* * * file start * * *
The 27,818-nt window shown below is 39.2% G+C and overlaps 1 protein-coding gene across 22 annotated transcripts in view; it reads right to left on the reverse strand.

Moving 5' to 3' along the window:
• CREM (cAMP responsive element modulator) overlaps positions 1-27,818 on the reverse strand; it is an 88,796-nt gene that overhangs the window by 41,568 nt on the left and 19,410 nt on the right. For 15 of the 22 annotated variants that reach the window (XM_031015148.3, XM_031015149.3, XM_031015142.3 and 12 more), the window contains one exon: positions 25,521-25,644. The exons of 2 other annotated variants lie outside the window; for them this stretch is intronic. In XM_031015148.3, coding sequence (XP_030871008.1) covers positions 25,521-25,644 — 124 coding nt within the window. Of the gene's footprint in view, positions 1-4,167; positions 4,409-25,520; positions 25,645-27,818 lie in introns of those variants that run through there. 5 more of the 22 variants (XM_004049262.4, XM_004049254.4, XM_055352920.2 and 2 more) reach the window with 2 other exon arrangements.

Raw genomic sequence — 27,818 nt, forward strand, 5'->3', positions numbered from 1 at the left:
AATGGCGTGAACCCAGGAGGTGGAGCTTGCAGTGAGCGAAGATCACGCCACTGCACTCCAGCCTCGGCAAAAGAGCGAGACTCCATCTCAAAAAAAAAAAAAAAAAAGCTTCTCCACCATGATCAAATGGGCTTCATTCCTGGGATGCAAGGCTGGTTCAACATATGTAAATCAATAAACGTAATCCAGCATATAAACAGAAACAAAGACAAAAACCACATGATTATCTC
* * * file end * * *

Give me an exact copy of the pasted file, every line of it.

The 27,818-nt window shown below is 39.2% G+C and overlaps 1 protein-coding gene across 22 annotated transcripts in view; it reads right to left on the reverse strand.

Moving 5' to 3' along the window:
• CREM (cAMP responsive element modulator) overlaps positions 1-27,818 on the reverse strand; it is an 88,796-nt gene that overhangs the window by 41,568 nt on the left and 19,410 nt on the right. For 15 of the 22 annotated variants that reach the window (XM_031015148.3, XM_031015149.3, XM_031015142.3 and 12 more), the window contains one exon: positions 25,521-25,644. The exons of 2 other annotated variants lie outside the window; for them this stretch is intronic. In XM_031015148.3, coding sequence (XP_030871008.1) covers positions 25,521-25,644 — 124 coding nt within the window. Of the gene's footprint in view, positions 1-4,167; positions 4,409-25,520; positions 25,645-27,818 lie in introns of those variants that run through there. 5 more of the 22 variants (XM_004049262.4, XM_004049254.4, XM_055352920.2 and 2 more) reach the window with 2 other exon arrangements.

Raw genomic sequence — 27,818 nt, forward strand, 5'->3', positions numbered from 1 at the left:
AATGGCGTGAACCCAGGAGGTGGAGCTTGCAGTGAGCGAAGATCACGCCACTGCACTCCAGCCTCGGCAAAAGAGCGAGACTCCATCTCAAAAAAAAAAAAAAAAAAGCTTCTCCACCATGATCAAATGGGCTTCATTCCTGGGATGCAAGGCTGGTTCAACATATGTAAATCAATAAACGTAATCCAGCATATAAACAGAAACAAAGACAAAAACCACATGATTATCTC